TITLE: Originality Stolen
DATE: 9/02/2004 07:46:00 AM
"Immature artists imitate. Mature artists steal." – Lionel Trilling
Imagine you owned a coffee shop that was known for free internet, Thursday B-movie nights, Friday poetry open-mic nights and, oh yea, a damn good cup a joe.
What would you do if your coffee clone parked its new shop down the street from you? Would you go over and give them a piece of your mind when they announced free Internet portals? Would the straw break the camels back when they announced their monthly line up of (you guessed it!) Thursday B-movie nights and Friday open-mic poetry jams?
Unfortunately… and inevitably… artists all encounter this copycat phenomenon.
In art school I remember on more than a dozen occasions looking around the room and seeing no less than three art students doing the exact same work or projecting the exact same ideas.
Are there really only so many original ideas in the world?
Is it possible that everything we see today as art or craft is just reinvented from generations before?
The intellectual questions abound.
Yet, the fact remains—If you are an artist or craftsperson and you run across a knock-off of your designs you will need to have a response. You must have a plan of action. Here are your options:
A) Outrage. What kind of a jerk would copy my work like this? This is unacceptable and I absolutely plan to do something about it.
B) Flattery. Wow! I had no idea my work was succeptible to being copied. How funny that someone would go through such effort just to mirror my techniques. Picasso was knocked off. Chihuly is knocked off. I guess I’ve truly arrived!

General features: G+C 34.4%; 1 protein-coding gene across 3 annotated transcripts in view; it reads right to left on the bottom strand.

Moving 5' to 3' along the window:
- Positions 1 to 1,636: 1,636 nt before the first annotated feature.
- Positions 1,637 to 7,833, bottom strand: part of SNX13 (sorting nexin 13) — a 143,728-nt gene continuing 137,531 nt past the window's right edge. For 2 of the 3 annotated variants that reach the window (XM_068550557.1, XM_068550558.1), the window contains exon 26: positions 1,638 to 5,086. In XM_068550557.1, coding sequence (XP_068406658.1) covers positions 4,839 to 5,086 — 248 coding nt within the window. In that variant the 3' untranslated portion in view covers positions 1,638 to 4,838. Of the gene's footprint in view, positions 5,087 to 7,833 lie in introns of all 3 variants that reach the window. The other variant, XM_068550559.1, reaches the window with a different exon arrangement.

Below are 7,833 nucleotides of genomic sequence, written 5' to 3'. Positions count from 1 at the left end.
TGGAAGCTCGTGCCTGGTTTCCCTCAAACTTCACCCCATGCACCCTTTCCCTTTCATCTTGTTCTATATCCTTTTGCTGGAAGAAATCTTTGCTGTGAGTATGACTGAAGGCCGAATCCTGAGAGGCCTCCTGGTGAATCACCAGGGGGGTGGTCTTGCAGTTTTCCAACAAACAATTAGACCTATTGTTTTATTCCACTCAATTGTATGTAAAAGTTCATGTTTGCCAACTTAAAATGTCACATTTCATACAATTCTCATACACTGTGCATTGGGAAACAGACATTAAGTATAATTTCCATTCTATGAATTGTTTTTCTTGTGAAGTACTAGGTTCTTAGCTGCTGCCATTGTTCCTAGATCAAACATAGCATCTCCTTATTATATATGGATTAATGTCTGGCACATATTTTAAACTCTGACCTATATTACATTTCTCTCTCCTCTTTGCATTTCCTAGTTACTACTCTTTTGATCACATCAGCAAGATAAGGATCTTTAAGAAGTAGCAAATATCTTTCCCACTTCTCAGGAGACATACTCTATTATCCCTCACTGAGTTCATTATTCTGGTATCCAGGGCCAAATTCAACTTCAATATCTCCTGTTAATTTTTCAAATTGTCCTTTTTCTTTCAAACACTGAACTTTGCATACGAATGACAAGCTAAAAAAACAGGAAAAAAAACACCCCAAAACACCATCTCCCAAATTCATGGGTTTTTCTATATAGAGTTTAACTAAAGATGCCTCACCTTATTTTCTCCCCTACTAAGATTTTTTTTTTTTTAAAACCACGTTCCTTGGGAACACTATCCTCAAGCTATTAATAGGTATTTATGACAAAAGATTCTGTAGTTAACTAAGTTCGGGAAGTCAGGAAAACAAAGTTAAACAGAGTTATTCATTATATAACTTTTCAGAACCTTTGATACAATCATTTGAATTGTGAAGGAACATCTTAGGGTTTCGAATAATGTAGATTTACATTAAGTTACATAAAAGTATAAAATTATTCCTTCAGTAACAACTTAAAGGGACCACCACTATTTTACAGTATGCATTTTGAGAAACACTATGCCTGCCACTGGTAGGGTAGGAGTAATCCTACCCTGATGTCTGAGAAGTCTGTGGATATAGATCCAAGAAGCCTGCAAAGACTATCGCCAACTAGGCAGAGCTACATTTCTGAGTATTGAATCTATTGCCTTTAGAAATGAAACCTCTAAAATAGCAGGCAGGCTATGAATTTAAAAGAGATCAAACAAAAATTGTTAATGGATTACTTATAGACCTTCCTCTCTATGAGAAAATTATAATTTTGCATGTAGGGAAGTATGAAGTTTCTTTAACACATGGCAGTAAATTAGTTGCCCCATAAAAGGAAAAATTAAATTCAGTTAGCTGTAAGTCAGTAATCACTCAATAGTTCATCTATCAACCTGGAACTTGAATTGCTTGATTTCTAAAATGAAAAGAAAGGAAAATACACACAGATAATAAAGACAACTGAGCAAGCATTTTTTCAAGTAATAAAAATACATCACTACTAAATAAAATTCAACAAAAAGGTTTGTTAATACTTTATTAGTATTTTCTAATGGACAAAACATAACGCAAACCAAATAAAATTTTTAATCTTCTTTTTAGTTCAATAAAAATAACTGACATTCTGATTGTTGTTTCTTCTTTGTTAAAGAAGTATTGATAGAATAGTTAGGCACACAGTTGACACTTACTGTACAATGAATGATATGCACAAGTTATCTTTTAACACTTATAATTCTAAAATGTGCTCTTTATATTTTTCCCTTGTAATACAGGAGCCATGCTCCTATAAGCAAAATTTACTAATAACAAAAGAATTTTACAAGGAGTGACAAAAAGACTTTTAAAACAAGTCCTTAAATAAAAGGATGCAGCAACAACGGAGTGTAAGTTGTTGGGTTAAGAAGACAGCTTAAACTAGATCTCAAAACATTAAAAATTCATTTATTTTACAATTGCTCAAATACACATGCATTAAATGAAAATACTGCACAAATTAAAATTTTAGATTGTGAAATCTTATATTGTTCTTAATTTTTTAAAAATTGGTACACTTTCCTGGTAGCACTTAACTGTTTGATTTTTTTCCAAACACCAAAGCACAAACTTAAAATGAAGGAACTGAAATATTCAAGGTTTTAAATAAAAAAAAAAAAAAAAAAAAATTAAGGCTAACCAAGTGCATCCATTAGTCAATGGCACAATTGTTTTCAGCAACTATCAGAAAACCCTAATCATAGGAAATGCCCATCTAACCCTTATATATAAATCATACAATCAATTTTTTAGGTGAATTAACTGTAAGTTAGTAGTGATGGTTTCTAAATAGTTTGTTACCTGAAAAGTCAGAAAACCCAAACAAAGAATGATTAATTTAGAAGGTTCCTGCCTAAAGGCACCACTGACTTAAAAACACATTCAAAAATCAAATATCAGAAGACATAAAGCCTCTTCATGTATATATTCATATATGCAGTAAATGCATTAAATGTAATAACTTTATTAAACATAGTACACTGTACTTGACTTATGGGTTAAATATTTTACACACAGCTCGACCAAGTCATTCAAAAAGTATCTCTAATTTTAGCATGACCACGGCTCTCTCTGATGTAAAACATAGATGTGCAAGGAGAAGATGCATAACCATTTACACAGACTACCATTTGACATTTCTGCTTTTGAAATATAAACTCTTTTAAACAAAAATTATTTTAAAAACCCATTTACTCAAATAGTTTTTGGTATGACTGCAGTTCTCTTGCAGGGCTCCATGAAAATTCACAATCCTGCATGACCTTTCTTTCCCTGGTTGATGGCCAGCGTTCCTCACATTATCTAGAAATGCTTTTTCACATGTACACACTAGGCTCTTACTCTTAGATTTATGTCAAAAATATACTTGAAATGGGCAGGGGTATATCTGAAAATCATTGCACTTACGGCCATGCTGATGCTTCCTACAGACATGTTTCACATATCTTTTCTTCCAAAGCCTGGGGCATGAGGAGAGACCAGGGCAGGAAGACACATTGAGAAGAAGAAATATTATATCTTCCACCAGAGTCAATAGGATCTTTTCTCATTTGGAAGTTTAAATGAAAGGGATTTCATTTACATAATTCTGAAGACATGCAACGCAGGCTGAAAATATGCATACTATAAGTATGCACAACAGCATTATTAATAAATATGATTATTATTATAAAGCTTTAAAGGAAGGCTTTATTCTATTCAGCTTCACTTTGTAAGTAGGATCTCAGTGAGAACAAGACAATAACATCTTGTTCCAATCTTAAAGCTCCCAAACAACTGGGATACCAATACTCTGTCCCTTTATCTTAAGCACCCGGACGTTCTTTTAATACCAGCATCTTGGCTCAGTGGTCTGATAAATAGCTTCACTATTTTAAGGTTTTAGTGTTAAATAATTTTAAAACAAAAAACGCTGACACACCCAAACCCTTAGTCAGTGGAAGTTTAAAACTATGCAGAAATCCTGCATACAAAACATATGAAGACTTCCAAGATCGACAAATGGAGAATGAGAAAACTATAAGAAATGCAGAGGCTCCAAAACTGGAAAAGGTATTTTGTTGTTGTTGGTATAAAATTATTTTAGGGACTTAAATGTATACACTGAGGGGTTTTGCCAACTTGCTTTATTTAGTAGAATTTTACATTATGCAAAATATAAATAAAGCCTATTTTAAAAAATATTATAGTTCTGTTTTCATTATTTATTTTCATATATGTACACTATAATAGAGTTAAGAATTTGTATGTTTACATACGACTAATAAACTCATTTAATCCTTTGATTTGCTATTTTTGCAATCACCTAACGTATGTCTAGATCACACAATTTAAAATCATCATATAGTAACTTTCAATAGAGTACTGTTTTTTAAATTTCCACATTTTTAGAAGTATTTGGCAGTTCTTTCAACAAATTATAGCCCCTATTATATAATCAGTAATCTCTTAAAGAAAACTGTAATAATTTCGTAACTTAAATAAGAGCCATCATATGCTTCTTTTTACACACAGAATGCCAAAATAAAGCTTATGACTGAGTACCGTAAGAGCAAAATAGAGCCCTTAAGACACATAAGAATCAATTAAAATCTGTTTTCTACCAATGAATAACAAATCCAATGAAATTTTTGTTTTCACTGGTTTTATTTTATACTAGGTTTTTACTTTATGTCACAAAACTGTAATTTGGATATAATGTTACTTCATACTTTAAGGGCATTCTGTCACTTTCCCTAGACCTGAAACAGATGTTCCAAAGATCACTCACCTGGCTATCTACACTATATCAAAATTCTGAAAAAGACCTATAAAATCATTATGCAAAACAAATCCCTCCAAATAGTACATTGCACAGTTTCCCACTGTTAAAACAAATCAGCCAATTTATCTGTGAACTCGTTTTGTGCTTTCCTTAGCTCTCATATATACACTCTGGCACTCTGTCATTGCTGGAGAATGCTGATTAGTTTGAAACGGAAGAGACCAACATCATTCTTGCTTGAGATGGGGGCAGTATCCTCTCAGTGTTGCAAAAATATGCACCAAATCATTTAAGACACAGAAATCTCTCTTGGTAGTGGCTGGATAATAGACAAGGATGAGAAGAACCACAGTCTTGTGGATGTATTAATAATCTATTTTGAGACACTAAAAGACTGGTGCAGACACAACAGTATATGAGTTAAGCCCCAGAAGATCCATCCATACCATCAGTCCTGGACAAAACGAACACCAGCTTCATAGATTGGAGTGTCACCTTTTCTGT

C) Hand wringing. This is aweful, but will it really hurt my business? Should I do something about it? Or will taking action just mean more time and trouble than it’s worth? If I ignore it, maybe it will go away.
D) Blasé. Well, I always knew something like this could happen. I can’t say I’m terribly surprised. But I guess I will just have to hurry up and design new work so I can keep one step ahead of them. Life goes on.
Now, I realize I am over simplifying a very serious issue here. But, if you aren’t right in the middle of a knock-off nightmare, the issue needs to be oversimplified so you can see the naivete in some of the possible responses. It’s always easier to take a step back and look at your self when you are OUTSIDE a situation. I’m simply asking you to do this in advance, rather than after the fact where it has no benefit to you.
My reactions to the four overreactions above:
First – I don’t advise you resort to acting on outrage alone. No one every got anywhere by being a hothead. Cool your jets before you act against a copycat. And certainly, PLEASE, cool your jets before you run into a lawyer’s office. When the clock is ticking, you don’t want to be paying for frivelous conversations when your attorney spent most the time calming you down.
Second – Picasso is Picasso. Chihuly is Chihuly. You are you. Please don’t be flattered into submission. You are in the art industry to be in BUSINESS, right? Please don’t forget that. Picasso and Chihuly long ago reached points where business was not nearly as crucial an objective as celebrity.
Third – If you don’t know how to act on the situation, there are certainly people that can help. Be smart enough about your own business to know that NOTHING every goes away without a good deal of effort. Pity parties and inaction have no place when you work is being copied.
Fourth – Yes, life truly does always march on. You are left behind if you stop marching too long. So, please keep your new designs flowing but do not neglect that protecting your artist name or company name is an integrity issue. It affects galleries who sell your work and collectors who buy your designs.
Remember: for every action there is quite possibly an equal and opposite over-reaction. A knock-off affects more than just you, the artist. Adjust your reaction with your business target (your customer’s reaction) clearly in mind.